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From sheets to stacks


Tunnel FETs realised with multi-layered in-plane transition metal dichalcogenide junctions

Scientists from Tokyo Metropolitan University have successfully engineered multi-layered nanostructures of transition metal dichalcogenides (TDMCs) which meet in-plane to form junctions.

They grew out layers of multi-layered structures of MoS2 from the edge of niobium doped MoS2 shards, creating a thick, bonded, planar heterostructure. They demonstrated that these may be used to make new tunnel field-effect transistors (TFET), for use in integrated circuits with ultra-low power consumption.

While MOSFETs form the majority of FETs in use today, the search is on for the next generation of materials to drive increasingly demanding and compact devices using less power. This is where tunneling FETs (or TFETs) come in.

TFETs rely on quantum tunneling, an effect where electrons are able to pass usually impassable barriers due to quantum mechanical effects. Though TFETs use much less energy and have long been proposed as a promising alternative to traditional FETs, scientists are yet to come up with a way of implementing the technology in a scalable form.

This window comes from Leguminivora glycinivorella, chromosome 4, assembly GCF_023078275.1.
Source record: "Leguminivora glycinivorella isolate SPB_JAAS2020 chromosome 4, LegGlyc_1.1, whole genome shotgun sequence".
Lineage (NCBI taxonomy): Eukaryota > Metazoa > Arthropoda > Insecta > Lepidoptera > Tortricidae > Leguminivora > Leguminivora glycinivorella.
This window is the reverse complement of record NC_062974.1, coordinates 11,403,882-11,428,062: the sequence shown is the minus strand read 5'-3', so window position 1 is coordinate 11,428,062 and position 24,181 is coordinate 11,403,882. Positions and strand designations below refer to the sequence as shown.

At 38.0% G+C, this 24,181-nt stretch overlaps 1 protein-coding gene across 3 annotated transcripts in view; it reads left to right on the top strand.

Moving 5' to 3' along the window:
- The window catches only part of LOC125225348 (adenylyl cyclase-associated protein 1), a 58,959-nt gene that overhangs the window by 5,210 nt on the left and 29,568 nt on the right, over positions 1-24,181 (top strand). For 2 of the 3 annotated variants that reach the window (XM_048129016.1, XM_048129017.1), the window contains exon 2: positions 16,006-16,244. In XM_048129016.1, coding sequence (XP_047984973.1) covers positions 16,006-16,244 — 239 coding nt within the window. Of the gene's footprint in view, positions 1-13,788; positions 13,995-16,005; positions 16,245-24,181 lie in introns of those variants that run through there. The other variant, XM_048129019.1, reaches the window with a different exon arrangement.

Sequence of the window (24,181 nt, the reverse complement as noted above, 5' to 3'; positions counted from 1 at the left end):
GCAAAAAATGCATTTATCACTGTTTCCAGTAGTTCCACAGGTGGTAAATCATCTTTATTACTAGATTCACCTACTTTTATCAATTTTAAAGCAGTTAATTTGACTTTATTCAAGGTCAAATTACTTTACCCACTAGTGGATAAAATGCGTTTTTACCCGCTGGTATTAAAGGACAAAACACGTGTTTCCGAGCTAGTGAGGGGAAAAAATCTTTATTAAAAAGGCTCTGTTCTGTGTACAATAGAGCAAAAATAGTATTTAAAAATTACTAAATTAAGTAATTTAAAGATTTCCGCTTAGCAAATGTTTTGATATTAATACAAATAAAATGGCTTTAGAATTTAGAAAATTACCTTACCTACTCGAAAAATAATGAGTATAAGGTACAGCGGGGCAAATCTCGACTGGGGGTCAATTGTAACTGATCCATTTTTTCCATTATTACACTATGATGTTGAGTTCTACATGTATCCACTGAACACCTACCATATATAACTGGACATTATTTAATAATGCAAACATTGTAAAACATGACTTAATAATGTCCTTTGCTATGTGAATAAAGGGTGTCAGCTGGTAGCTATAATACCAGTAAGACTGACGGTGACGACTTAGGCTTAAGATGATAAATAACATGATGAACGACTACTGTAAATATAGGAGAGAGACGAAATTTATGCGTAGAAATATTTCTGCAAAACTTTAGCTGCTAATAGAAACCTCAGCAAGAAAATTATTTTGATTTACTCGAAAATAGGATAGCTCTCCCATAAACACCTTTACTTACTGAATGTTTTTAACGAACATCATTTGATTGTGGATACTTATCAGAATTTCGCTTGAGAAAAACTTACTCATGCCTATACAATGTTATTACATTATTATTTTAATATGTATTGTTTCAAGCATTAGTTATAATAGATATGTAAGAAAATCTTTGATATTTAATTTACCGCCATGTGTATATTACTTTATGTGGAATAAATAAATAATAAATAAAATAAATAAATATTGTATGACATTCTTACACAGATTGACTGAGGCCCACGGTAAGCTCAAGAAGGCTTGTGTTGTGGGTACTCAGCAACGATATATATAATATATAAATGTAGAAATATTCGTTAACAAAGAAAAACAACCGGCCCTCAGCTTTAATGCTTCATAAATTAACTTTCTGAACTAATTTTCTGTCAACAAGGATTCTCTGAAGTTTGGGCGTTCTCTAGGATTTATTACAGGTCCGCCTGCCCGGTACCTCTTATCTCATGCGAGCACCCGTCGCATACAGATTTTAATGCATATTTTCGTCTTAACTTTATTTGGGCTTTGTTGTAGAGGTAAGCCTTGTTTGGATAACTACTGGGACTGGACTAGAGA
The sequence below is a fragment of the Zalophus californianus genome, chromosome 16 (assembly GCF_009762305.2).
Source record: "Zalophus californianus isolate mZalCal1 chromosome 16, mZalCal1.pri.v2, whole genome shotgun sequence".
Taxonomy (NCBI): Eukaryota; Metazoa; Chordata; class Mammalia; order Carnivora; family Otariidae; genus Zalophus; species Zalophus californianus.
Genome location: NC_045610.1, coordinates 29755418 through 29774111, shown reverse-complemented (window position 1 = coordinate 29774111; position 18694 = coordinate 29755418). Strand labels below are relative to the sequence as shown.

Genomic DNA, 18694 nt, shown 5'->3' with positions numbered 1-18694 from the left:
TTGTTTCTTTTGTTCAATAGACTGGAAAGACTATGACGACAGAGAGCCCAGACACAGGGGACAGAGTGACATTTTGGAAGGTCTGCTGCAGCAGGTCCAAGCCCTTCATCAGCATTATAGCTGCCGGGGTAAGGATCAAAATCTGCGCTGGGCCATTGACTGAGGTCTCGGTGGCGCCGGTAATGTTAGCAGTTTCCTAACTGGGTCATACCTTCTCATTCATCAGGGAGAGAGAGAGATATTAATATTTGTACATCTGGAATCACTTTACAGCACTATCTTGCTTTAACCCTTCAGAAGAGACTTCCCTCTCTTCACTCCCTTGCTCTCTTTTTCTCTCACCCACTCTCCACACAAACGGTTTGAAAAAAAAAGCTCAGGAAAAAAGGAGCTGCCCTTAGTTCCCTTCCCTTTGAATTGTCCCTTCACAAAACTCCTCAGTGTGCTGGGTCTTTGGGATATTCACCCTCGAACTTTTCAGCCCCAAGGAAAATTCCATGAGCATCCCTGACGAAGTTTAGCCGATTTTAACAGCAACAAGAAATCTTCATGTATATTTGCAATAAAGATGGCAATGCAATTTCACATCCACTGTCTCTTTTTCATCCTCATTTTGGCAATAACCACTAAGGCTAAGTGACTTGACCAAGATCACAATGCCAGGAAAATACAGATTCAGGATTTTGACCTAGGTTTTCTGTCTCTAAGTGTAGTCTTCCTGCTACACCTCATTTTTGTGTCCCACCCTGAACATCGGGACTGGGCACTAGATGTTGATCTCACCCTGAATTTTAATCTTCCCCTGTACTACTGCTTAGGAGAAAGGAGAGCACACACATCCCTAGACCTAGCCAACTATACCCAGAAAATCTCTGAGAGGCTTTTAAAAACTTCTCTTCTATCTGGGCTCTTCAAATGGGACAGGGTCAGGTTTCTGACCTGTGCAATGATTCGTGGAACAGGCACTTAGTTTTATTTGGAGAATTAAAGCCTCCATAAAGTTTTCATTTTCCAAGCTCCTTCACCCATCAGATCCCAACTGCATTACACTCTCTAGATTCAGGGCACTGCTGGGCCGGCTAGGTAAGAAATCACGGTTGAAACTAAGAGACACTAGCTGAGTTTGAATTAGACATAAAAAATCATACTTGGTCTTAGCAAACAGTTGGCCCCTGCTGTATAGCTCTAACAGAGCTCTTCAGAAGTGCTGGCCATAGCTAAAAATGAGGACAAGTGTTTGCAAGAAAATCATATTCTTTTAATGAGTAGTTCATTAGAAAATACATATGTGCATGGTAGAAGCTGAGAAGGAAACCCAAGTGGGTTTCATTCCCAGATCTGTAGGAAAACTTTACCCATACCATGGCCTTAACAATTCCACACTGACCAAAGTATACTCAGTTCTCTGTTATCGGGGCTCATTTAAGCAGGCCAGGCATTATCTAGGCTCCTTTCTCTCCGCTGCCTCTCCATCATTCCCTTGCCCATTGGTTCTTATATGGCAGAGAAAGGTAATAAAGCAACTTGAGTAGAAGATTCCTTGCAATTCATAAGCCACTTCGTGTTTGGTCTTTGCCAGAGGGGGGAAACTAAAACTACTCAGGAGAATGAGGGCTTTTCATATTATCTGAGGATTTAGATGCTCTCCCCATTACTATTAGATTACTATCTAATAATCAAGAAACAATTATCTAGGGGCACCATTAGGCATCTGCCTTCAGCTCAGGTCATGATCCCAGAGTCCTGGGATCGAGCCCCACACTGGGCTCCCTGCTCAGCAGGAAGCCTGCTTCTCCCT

In this latest work, the scientists from Tokyo Metropolitan University led by Yasumitsu Miyata, showed that by using a CVD technique, they could grow out a different TMDC from the edge of stacked crystalline planes mounted on a substrate. The result was an in-plane junction that was multiple-layers thick.

Much of the existing work on TMDC junctions use monolayers stacked on top of each other; this is because, despite the superb theoretical performance of in-plane junctions, previous attempts could not realise the high hole and electron concentrations required to make a TFET work.

After demonstrating the robustness of their technique using MoS2 grown from WSe2, they turned their attention to niobium doped MoS2, a p-type semiconductor. By growing out multi-layered structures of undoped MoS2, an n-type semiconductor, the team realised a thick p-n junction between TMDCs with unprecedentedly high carrier concentration.

Furthermore, they found that the junction showed a trend of negative differential resistance (NDR), where increases in voltage lead to less and less increased current, a key feature of tunneling and a significant first step for these nanomaterials to make their way into TFETs.

The method employed by the team is also scalable over large areas, making it suitable for implementation during circuit fabrication.


'Multilayer In-Plane Heterostructures Based on Transition Metal Dichalcogenides for Advanced Electronics' by Hiroto Ogura et al; ACS Nano 27 Feb 2023

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